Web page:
13. Hyperbole • is the use of exaggeration as a rhetorical device or figure of speech • It may be used to evoke strong feelings or to create a strong impression, but is not meant to be taken literally. • Examples: • "Here once the embattled farmers stoodAnd fired the shot heard round the world."Ralph Waldo Emerson, The Concord Hymn • "Will all great Neptune's ocean wash this bloodClean from my hand? No. This my hand will ratherThe multitudinous seas incarnadine,Making the green one red." William Shakespeare, Act II, Scene II of Macbeth

  14. Writing Activity: Intro activity…then watch: • Be sure to watch for examples of allusion and hyperbole! • http://www.youtube.com/watch?v=l3w2MTXBebg&feature=related • http://www.youtube.com/watch?v=zn7-fVtT16k • http://www.youtube.com/watch?v=AeNYDwbm9qw&feature=fvwrel • http://www.youtube.com/watch?v=1_hKLfTKU5Y&feature=relmfu

  15. Focus on Simile, Metaphor, and Alliteration

  16. Alliteration • What= a series of words in proximity have the same first consonant sound • Why= • adds an interesting aesthetic touch, is fun to read • retrieves similar sounding words and phrases from a person's memory, making it a useful tool for poetry comprehension and memorization • Can be used to link together words, lines, or ideas in a poem (when the reader, or listener, sees/hears the alliteration a connection is made between the words • Example= “Tim’s took tons of tools to make toys for tots.”

  17. Simile • What= a figure of speech that directly compares two different things, usually by employing the words “like” or “as” • Why= to explain, to express emotion, to make writing more vivid and entertaining • Example= • My passion is as mustard strong;I sit all sober sad;Drunk as a piper all day long,Or like a March-hare mad.

  18. Metaphor • What= a word or phrase literally denoting one kind of object or idea is used in place of another to suggest a likeness • Why= used to encourage the reader to draw a comparison between two seemingly unrelated things, and find similarities between them • Examples: • “Drowning in money” • “One Direction is chicken soup for my soul.”

  19. I’m Bad • In the song “I’m Bad” LLCool J uses poetic devices to add impact and effect. • Find examples of: • Allusion • Hyperbole • Alliteration • Simile/metaphor • http://www.youtube.com/watch?v=oVDfyc2lh4Q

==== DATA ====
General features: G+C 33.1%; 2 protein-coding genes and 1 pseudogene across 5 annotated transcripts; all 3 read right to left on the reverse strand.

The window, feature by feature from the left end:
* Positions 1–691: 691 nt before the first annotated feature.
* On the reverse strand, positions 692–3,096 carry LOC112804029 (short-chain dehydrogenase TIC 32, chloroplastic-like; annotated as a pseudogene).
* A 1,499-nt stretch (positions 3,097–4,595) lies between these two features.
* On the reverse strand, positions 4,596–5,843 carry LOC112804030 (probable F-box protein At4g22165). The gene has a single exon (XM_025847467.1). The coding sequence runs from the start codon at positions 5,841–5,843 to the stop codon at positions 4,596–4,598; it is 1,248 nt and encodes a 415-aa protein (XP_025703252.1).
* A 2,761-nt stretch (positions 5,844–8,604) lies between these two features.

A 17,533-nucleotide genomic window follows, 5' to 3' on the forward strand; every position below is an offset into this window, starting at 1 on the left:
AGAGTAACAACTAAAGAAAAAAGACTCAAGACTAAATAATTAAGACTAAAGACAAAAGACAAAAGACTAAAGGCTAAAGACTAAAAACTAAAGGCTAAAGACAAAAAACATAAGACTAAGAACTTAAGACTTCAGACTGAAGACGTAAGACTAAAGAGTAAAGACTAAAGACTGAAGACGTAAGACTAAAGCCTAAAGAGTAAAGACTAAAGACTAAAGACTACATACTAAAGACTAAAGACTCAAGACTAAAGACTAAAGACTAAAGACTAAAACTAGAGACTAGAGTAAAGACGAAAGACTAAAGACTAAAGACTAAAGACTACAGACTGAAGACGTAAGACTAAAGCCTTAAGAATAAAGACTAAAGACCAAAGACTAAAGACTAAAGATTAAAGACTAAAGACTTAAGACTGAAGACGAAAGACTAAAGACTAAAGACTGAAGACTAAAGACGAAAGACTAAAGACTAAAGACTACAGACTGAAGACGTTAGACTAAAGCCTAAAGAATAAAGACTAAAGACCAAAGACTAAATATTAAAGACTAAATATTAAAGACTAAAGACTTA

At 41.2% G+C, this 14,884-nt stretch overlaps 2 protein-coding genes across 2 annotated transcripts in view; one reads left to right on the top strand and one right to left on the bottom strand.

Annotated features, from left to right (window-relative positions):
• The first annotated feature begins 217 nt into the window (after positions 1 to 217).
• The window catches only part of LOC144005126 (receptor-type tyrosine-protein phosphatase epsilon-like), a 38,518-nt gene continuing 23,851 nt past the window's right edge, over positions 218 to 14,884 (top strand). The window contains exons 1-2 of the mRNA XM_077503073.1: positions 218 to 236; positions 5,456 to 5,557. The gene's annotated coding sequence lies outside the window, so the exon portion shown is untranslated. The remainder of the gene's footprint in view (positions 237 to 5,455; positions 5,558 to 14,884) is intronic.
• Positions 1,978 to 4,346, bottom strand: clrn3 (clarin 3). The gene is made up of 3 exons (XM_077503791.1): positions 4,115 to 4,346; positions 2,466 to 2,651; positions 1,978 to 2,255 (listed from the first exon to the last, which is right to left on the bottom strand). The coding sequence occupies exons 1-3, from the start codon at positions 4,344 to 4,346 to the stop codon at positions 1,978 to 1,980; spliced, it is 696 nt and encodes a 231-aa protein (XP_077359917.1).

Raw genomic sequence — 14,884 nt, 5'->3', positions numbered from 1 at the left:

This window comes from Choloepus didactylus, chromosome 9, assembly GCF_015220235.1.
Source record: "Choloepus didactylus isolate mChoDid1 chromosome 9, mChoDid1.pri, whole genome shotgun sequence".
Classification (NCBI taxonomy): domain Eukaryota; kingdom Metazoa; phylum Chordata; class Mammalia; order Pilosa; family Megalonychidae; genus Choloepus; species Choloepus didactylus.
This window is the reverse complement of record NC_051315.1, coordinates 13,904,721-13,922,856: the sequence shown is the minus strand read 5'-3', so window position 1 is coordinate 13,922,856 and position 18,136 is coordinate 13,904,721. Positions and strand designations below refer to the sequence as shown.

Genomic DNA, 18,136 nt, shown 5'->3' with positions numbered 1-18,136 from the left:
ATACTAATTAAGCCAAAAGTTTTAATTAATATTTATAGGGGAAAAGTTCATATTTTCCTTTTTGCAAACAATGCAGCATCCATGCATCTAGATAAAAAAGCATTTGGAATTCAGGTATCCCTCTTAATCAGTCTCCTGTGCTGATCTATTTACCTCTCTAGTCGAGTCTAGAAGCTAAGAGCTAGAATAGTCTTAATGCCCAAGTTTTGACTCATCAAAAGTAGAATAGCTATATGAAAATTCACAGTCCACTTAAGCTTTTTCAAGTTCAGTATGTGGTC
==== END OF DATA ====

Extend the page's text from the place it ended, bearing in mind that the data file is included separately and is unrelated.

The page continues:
20. More terms! • Personification- an inanimate object or abstraction is given human qualities or abilities. • Examples: • The wind stood up and gave a shout • Unseen, in the background, Fate was quietly slipping the lead into the boxing gloves • Fearknocked on the door. Faithanswered.

  21. Onomatopoeia- is a word that imitates or suggests the source of the sound that it describes • Examples: • Oink, squeek, ding, snap, crack…

  22. Rhyme Scheme- the pattern of rhyme between lines of a poem or song. • The following stanza has a rhyme scheme of ABAB. • Bid me to weep, and I will weep (A) While I have eyes to see; (B) And having none, and yet I will keep (A) A heart to weep for thee. (B)

  23. Rhythm= the pattern(s) of sounds • Sounds are naturally broken down into some sort of pattern, in poetry you can put specific thought into the pattern to create effect. • Use rhythm to: • Create flow, a musical quality • A change in rhythm can be used for emphasis

  24. Form in poetry: • Form, in poetry, can be understood as the physical structure of the poem: the length of the lines, their rhythms, their system of rhymes and repetition. • In this sense, it is normally reserved for the type of poem where these features have been shaped into a familiar pattern. • The familiar patterns (form) include RHYME SCHEME, and RHYTHM. • Not so obvious patterns (form) in poetry include: • acrostic poems- use the first letters of each line to spell out a word or phrase • Cento- A poem consisting only of lines from other poems. • Sight poems- where the poem literally creates an image

  25. Form continued… • Examples of poems that rely on form: • Sonnet (14 lines of iambic pentameter with a set rhyme scheme) • Sestina (39 lines, with a set # of lines per stanza, and rhyme scheme) • Villanelle (19 lines, 5 tercets and one quatrain) • blank verse (unrhymed iambic pentameter)

More Related